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December 12, 1986 - Image 28

Resource type:
Text
Publication:
The Detroit Jewish News, 1986-12-12

Disclaimer: Computer generated plain text may have errors. Read more about this.

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The Great Cover-Up

851-1125

28

Friday, December 12, 1986 THE DETROIT JEWISH NEWS

No Hidden Shipping Charges

rael, but with the USSR,
the nation which runs the
world's best Yiddish-
language literary journal."
It is interesting how the
Soviet official agencies seek
to utilize every opportunity to
boast that religion is not
treated prejudicially, that
Yiddish — and the claim is
also often applied to Hebrew
— is not persecuted, that
there is glory wherever
Novosti circulates and the
USSR dominates. The proof

to the contrary will be found
among the refuseniks, and
also in the ranks of incoming
immigrants from Russia to
this country who do not claim
a knowledge of the language.
If the claim of Yiddish sur-
vival in Russia is fulfilling,
more power to those in the
USSR who make it possible.
The facts, however, spell
out exaggeration without
limit to the bigotries which
reveal a continuity of Soviet
anti-Jewishness.

One Foot In Each Camp

Jerusalem — Menahem
Hacohen, 53, is an orthodox
rabbi, the scion of seven gen-
erations of rabbis and Torah
scholars. He was born in
Jerusalem's ultra-orthodox
Mea Shearim neighborhood,
educated in some of the city's
most highly respected
yeshivot, and for years has
served as the rabbi of Israel's
moshav movement. Yet, since
1974, Hacohen has repre-
sented the distinctly non-
religious Labor Party in Is-
rael's Knesset. He sees no
contradiction.
"First of all," Hacohen
says, "when looking for a
political party I sought one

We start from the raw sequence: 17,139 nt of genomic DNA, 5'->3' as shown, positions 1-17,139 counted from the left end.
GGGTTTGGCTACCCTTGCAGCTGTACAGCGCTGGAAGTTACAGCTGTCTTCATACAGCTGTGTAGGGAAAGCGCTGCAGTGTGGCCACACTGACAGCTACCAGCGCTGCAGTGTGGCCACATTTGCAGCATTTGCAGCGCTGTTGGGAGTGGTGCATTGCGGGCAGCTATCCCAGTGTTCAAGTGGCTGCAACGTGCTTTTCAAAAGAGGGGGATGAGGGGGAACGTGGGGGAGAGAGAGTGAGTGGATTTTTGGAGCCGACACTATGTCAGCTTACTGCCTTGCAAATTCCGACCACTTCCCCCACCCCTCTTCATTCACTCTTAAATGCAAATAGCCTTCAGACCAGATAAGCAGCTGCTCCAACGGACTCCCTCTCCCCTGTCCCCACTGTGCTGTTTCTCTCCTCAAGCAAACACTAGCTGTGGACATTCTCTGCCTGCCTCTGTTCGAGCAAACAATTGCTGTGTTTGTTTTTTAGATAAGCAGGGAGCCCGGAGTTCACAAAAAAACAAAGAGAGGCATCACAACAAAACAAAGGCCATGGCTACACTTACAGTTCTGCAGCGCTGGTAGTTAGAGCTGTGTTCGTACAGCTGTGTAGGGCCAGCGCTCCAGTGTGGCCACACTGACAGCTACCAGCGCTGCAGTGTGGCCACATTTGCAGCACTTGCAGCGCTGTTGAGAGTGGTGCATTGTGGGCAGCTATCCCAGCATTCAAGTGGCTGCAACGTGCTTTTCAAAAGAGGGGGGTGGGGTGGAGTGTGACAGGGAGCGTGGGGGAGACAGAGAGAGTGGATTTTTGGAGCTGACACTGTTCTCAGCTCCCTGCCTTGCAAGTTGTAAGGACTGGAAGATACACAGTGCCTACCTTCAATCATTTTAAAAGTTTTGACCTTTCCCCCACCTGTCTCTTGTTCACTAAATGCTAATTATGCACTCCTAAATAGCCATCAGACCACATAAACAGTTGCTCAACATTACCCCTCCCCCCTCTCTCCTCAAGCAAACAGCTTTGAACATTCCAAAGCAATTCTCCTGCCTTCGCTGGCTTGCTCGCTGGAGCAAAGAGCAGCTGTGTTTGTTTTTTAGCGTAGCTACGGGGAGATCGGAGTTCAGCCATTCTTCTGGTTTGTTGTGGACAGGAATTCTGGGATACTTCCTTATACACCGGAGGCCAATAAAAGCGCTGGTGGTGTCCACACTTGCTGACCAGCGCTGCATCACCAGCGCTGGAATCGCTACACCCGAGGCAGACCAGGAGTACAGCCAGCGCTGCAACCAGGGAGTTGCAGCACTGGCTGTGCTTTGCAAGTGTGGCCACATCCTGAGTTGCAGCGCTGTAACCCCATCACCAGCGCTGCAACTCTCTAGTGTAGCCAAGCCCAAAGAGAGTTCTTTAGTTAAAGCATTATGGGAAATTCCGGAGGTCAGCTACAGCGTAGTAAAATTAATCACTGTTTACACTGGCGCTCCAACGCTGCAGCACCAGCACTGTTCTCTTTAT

most closely aligned with my
political — not religious —
convictions. True, if this
party was anti-religious I
could not have joined it. But
Labor is not anti-religious. It
is a Jewish party with a very
positive attitude toward
Jewish heritage.
"Secondly," he continues
you can't influence anybody
by closing yourself in your
own little ghetto. I remember
as a child going to synagogue
and hearing the rabbi talk of
the beauty and importance of
keeping the mitzvot. So what
did he accomplish? If you
want to influence, if you
want to change things then
you have to talk with people
who don't necessarily think
like you."
As a religious Labor Party
Knesset Member, Hacohen is
uniquely positioned to be able
to talk with both the reli-
gious and secular com-
munities. "Although the reli-
gious establishment might
disagree with me, they can't
just ignore me, because I, too,
am an observant Jew," he
claims. And the secular
community, which often pays
no attention to what a reli-
gious party says, is more
likely to listen to me because
they think that if I'm in
Labor I must be all right, not
a religious or political ex-
tremist."
Hacohen offers no easy
solutions for Israels
religious-secular schism. He
sees the problem as a battle
between two different cul-
tures, with no simple cure-
all. But Hacohen feels that
more dialogue and less legis-
lation of religious law would

bring Israelis closer to
Judaism. And although he is
against changing the status
quo on religious issues (which
among other things, prohibits
public transportation in most
cities on Shabbat), Hacohen
is opposed to any further
religious legislation. "In
fact," he comments "when Is-
rael was founded, they should
have made a stronger separa-
tion between religion and the
state. No one wants anything
shoved down their throats."

HIAS Honors
Moynihan
And Kunin

New York (JTA) — A
Jewish refugee from Switzer-
land during World War II and
a New York politician born in
Tulsa, Oklahoma, were
honored here last week night
by the Hebrew Immigrant
Aid Society (HIAS) for their
contributions to American
society and their symbols of
hope as immigrant or des-
cendant of immigrants who
succeeded in America. Also
honored was the Jewish
Federation of Metropolitan
Chicago for its efforts on
behalf of refugees and
immigrants.
The Irish New Yorker who
received to 1986 Liberty
Award for his "lifelong com-
mitment to the cause of
human rights and the conti-
nuance of America as a haven
to the oppressed and perse-
cuted" was Sen. Daniel
Moynihan (D., N.Y.).
The 6 1/2 year-old girl who
came to Forest Hills, Queens,
from Zurich in 1940 to escape
probable persecution grew up
to be the Governor of Ver-
mont. Madelein Kunin deliv-
ered the guest speech at the
dinner whose theme was "A
Salute to Immigrants," a
capping-off ceremony for the
year that celebrated the
centennial of the Statue of
Liberty and generations of
immigrants who have made
America what it is. A month
ago, Kunin was reelected as
only the third Democratic
Governor of Vermont.

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